Currently, around 45 million people are paying off their student loans, half of whom owe in excess of $100,000. Being weighed down by student loans is an incredibly daunting position to be in. As a prospective homeowner, you may worry that it isn’t realistic for you to get a new home with that kind of debt.
Thankfully, you can improve your chances of becoming a new homeowner, even though your monthly debt payments may be discouraging you from trying.
Improve Your Credit Score
If you have a low credit score due to lapses in payments and increasing debt, you may not qualify for a mortgage. Regardless of your student loan debt, you can improve your credit score to increase your chance of getting a low mortgage rate.
You can do so by getting ahead of your bills with supplemental income. If you have credit cards that you aren’t using, don’t close them right away. This is because open, unused credit accounts can help your score by increasing your credit utilization ratio.
Sometimes, simply closing a card can lower your score, which translates into higher potential mortgage rates and less chance to qualify.
Calling your credit card company to renegotiate your rates or hiring a third party to help you create a plan to improve your score can indirectly make it easier for you to buy a home.
Use Zero-Sum Budget
When your debts take up a certain percentage of your income (over 50% is the usual cutoff), moneylenders are reluctant to offer you loans. If they don’t think you can take on the responsibility of new loans and payments, they aren’t going to help you qualify to own your house.
A zero-sum budget is a simple solution to fixing your tricky debt-to-income ratio. It means that you allocate your money every month based on last month’s income. The trick is that you allocate every dollar. Your budget should be 0 if you’re doing a zero-sum budget right.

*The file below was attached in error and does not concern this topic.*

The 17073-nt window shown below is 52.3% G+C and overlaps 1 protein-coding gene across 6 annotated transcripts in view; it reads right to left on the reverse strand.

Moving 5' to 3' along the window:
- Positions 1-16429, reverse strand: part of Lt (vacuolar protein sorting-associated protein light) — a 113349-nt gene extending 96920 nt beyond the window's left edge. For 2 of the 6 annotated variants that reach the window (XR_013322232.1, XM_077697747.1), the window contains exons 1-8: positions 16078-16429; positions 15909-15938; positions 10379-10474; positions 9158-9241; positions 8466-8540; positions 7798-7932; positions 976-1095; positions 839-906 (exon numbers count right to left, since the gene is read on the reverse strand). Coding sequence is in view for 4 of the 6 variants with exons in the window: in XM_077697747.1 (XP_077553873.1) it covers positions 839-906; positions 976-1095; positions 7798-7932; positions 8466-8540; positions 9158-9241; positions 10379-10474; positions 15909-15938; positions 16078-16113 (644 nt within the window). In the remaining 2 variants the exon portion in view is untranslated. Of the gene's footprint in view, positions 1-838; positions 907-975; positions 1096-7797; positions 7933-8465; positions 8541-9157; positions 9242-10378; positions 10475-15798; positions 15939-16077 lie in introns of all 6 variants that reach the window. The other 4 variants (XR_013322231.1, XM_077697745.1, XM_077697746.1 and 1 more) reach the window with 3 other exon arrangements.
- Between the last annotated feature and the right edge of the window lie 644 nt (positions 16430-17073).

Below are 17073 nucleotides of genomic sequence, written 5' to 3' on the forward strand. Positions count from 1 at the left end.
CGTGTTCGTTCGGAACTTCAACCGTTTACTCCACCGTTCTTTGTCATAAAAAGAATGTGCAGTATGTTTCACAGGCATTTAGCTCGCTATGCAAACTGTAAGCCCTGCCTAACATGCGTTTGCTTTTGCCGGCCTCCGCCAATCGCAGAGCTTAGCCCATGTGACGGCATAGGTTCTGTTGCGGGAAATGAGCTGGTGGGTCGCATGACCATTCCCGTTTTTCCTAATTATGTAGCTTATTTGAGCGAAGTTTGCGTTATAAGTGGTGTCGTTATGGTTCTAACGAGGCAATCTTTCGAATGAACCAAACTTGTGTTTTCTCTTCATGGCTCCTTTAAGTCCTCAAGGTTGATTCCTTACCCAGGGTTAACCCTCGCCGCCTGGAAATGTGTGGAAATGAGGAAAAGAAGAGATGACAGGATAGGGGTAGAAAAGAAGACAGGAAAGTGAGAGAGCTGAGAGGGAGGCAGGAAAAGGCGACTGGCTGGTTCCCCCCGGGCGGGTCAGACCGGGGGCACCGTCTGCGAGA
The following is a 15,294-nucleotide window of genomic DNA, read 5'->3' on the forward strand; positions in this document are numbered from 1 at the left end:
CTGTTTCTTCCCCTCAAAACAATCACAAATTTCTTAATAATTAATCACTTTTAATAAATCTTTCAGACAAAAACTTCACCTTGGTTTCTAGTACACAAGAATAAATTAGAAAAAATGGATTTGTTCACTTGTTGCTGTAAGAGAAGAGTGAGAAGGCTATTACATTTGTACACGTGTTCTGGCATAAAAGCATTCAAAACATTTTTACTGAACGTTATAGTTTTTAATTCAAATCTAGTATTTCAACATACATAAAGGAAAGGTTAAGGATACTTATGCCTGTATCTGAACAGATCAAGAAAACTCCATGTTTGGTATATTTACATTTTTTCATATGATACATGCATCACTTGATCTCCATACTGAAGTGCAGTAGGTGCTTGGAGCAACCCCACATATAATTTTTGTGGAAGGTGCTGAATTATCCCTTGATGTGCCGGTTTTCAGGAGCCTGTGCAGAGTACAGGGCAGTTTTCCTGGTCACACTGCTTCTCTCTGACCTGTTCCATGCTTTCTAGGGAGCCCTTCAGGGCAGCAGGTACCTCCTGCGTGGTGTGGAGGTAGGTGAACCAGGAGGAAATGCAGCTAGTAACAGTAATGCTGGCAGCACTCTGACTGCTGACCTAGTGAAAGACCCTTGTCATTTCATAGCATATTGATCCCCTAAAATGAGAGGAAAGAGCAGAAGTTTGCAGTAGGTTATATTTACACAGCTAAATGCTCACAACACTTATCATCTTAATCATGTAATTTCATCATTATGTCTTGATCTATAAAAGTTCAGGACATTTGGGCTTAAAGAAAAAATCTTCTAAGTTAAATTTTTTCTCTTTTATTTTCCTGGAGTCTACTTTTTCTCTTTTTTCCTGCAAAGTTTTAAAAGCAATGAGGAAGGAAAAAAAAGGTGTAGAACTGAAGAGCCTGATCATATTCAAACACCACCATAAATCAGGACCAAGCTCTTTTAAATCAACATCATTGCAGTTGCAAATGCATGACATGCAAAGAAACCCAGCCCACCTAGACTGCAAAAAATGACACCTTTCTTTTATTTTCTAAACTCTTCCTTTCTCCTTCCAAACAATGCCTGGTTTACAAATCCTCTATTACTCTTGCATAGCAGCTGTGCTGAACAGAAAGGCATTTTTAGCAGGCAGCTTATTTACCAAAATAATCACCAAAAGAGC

This method helps you learn where every dollar is going and avoid unnecessary expenses that creep up on you. Instead of randomly eating out 3-5 times a week without keeping track, allocate the exact amount of money you’ll spend on eating out per month. This goes for ongoing payments, expenses, and entertainment as well.
Make sure to allocate for savings too. Keeping track of your income improves your budgeting and helps you get on track with your student loan debt.
Sometimes, high interest rates make loan repayment difficult. Instead of gritting your teeth and facing a declining credit score, consider refinancing your loans at a lower interest rate.
By lowering your monthly payments, you can get ahead on your other bills, improve your credit score, and make good on your dream to buy a house.
In recent years, more financial aid has been made available to students. However, many colleges have also hiked their tuition fees accordingly. As a result, almost everyone who attends college in the U.S. will leave with some amount of debt.
When you are trying to buy a new home, having student debt can make it seem as if getting a suitable mortgage rate is an unattainable goal.
We hope that these simple steps will get you on the right track to financial independence. Simply put, investing in your education does not mean you can’t buy a home.